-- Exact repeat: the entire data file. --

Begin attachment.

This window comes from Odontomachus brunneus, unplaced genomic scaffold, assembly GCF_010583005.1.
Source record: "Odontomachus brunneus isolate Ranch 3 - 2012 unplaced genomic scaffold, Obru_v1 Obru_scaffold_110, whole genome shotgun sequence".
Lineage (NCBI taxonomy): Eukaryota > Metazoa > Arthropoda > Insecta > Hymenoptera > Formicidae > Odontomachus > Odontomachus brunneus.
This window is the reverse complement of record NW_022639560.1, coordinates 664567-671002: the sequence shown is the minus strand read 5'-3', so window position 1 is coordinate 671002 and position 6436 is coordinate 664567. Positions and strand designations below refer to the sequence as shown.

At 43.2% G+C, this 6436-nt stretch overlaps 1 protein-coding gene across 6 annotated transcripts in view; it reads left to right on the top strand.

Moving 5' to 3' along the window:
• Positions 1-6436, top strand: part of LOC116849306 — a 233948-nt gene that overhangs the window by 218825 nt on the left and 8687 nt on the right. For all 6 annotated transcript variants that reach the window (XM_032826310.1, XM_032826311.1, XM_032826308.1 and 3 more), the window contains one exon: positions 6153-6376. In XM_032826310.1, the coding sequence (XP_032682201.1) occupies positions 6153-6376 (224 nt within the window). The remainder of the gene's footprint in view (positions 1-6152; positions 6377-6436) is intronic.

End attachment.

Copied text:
This window comes from Odontomachus brunneus, unplaced genomic scaffold, assembly GCF_010583005.1.
Source record: "Odontomachus brunneus isolate Ranch 3 - 2012 unplaced genomic scaffold, Obru_v1 Obru_scaffold_110, whole genome shotgun sequence".
Lineage (NCBI taxonomy): Eukaryota > Metazoa > Arthropoda > Insecta > Hymenoptera > Formicidae > Odontomachus > Odontomachus brunneus.
This window is the reverse complement of record NW_022639560.1, coordinates 664567-671002: the sequence shown is the minus strand read 5'-3', so window position 1 is coordinate 671002 and position 6436 is coordinate 664567. Positions and strand designations below refer to the sequence as shown.

At 43.2% G+C, this 6436-nt stretch overlaps 1 protein-coding gene across 6 annotated transcripts in view; it reads left to right on the top strand.

Moving 5' to 3' along the window:
• Positions 1-6436, top strand: part of LOC116849306 — a 233948-nt gene that overhangs the window by 218825 nt on the left and 8687 nt on the right. For all 6 annotated transcript variants that reach the window (XM_032826310.1, XM_032826311.1, XM_032826308.1 and 3 more), the window contains one exon: positions 6153-6376. In XM_032826310.1, the coding sequence (XP_032682201.1) occupies positions 6153-6376 (224 nt within the window). The remainder of the gene's footprint in view (positions 1-6152; positions 6377-6436) is intronic.